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Fiat planning a six-million unit behemoth
Fiat’s Marchionne wants to span the globe with Chrysler, Opel
12 May 2009
By IAN PORTER
FIAT chief executive Sergio Marchionne is pursuing General Motors’ Opel subsidiary and other parts of GM so he can create a global industry leader second only to Toyota in annual production.
Success with the Opel chase would create a multinational group with extensive production operations in Europe (Fiat, Opel and Saab) and the US (Chrysler). He is also keen to wrap in GM’s South African and South American operations.
Mr Marchionne believes this expanded Fiat/Chrysler/Opel group would be able produce around six million cars and light commercial vehicles a year, which he thinks will be the threshold for a viable mass producer in coming years.
To stabilise the new conglomerate in the current environment, Mr Marchionne will have to curtail production and lay off some people, but he has told the German government he was willing to preserve jobs in return for government loans.
Mr Marchionne, who has confirmed he will head the combined group once Chrysler comes out of bankruptcy proceedings, is convinced that combining Fiat/Chrysler with the Opel/Vauxhall business would be the best result for the struggling GM subsidiary, which would be sub-economic on its own in coming years.
“I am offering the German government a car business that will effectively be debt-free and I will take on Opel’s liabilities, including pensions,” Mr Marchionne declared after presenting his plan to the German government on May 4.
But his plan depends on the availability of government loan guarantees, he said.
Fiat CEO Sergio Marchionne.
Mr Marchionne said the proposed Opel deal rested on the willingness of European governments, particularly the German government, to provide between €5 billion ($A9 billion) and €7 billion ($A12.5 billion) in loan guarantees to cover GM Europe’s unfunded pension liabilities and debts.
GM chief executive Fritz Henderson underlined this in a press conference on Monday when he said there was an “important and urgent” need for government funds at Opel.
He also seemed to be planning for GM to stay as a partner in Opel/Vauxhall, rather than sell it outright, which would finally bring GM and Fiat together, albeit in a different form to that planned eight years ago, when it was GM planning to buy a controlling stake in Fiat.
The negotiations with European governments will be delicate, however, as Mr Marchionne recognises that the combined production capacity of Fiat and Opel will have to be reduced by around 22 per cent.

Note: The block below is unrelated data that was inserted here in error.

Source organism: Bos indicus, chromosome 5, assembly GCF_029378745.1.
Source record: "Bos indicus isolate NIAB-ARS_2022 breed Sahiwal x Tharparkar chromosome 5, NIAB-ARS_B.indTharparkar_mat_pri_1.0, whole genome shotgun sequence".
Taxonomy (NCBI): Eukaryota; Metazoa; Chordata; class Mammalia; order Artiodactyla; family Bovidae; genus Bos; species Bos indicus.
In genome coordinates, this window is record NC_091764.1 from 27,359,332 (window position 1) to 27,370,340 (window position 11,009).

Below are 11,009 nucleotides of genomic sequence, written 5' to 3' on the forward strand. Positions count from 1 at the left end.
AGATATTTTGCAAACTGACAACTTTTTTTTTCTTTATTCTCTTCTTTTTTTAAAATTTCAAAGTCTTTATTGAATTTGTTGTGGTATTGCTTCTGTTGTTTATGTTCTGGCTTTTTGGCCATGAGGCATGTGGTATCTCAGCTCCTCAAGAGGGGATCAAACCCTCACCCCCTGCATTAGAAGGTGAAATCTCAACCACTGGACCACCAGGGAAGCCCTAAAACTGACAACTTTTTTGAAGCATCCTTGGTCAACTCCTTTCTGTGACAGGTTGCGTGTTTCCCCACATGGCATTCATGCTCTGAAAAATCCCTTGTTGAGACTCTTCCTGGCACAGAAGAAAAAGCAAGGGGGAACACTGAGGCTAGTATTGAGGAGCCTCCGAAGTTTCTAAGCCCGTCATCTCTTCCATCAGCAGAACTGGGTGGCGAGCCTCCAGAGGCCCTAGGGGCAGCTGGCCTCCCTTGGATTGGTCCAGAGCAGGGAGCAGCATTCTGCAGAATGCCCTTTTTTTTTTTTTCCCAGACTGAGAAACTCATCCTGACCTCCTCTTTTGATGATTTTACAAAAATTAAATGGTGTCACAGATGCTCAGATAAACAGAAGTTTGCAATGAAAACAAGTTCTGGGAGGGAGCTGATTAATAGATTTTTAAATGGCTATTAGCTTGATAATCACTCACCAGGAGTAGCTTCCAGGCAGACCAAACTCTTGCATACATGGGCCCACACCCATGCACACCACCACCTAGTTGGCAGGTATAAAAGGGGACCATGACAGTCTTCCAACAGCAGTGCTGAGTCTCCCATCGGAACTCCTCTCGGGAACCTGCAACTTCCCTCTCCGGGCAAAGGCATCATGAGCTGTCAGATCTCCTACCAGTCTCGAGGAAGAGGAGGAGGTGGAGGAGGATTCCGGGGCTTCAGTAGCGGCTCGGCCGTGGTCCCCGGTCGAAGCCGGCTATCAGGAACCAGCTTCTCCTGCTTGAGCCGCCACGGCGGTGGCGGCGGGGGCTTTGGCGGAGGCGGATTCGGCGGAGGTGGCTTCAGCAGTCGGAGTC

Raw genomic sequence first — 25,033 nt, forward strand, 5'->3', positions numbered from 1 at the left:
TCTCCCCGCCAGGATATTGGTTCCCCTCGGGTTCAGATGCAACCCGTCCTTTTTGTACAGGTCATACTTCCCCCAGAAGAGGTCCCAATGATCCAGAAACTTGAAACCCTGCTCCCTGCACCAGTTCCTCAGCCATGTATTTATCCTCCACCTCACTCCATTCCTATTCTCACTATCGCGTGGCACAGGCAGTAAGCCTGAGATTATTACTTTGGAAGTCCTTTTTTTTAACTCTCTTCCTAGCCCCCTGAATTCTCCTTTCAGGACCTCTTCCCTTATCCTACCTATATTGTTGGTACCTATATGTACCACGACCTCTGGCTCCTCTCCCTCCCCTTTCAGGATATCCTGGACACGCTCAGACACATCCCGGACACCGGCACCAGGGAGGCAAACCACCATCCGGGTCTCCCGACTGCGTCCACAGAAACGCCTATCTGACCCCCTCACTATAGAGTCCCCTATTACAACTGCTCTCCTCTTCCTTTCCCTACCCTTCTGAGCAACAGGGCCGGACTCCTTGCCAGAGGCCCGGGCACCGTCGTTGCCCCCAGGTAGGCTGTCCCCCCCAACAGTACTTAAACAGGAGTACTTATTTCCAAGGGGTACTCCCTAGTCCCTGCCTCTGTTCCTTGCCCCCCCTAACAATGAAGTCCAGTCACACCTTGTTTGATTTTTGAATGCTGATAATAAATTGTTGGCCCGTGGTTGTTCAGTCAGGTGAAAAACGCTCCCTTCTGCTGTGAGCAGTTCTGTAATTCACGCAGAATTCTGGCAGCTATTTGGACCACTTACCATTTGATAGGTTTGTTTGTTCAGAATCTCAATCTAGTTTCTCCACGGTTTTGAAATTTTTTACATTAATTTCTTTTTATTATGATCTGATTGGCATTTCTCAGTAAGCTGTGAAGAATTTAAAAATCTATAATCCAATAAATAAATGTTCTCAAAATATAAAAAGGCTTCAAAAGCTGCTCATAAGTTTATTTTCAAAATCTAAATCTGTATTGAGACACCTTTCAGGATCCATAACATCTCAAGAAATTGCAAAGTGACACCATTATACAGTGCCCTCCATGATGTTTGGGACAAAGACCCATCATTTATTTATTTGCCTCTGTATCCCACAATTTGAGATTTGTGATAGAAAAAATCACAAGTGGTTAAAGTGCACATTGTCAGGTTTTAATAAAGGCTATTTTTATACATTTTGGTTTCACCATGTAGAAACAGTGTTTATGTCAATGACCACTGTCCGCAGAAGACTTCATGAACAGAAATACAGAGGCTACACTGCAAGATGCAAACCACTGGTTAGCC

He said this would be achieved by slimming down Opel’s three German assembly plants, although there were no undertakings about keeping plants open in Belgium and the UK.
Slimming rather than closing the German assembly operations means the group would miss out on savings of about €250 million ($A447 million) a year, but that may be the price of receiving the desired German loan guarantees.
Even so, the combined Fiat/Opel group would save around €1 billion a year in product development costs, he said. The aim was to make at least one million units on each platform that was in production.
“We can achieve convergence on all the big platforms by 2012. Ultimately I need to do this with Chrysler, but Opel gets me there much faster and with more immediate returns,” he told The Economist magazine.
If he can pull Opel and Chrysler and Fiat together, Mr Marchionne’s envisaged group would have shareholders including the Agnelli family – which will retain the industrial side of the Fiat group, as well as Ferrari and Maserati – General Motors and the United Auto Workers of the US, which is to receive a swag of Chrysler shares in part settlement of Chrysler’s health fund liability.
All up, he believes annual revenues would be around €100 billion from the sale of six million vehicles, enough to maintain the new group’s viability.
Mr Marchionne rejects accusations that his big idea is really all about him being an empire builder looking to achieve his dreams with taxpayers’ money.
“It’s just nonsense,” he told the magazine. “Fiat Group employs 200,000 people, but I am going to carve out the car business and let the rest of it go its own sweet way.
“It’s not about me. Let’s just fix the industry. I am only a conduit for change.
“You can’t just have Toyota on its own. We need this to guarantee survival. Now it’s up to others.”
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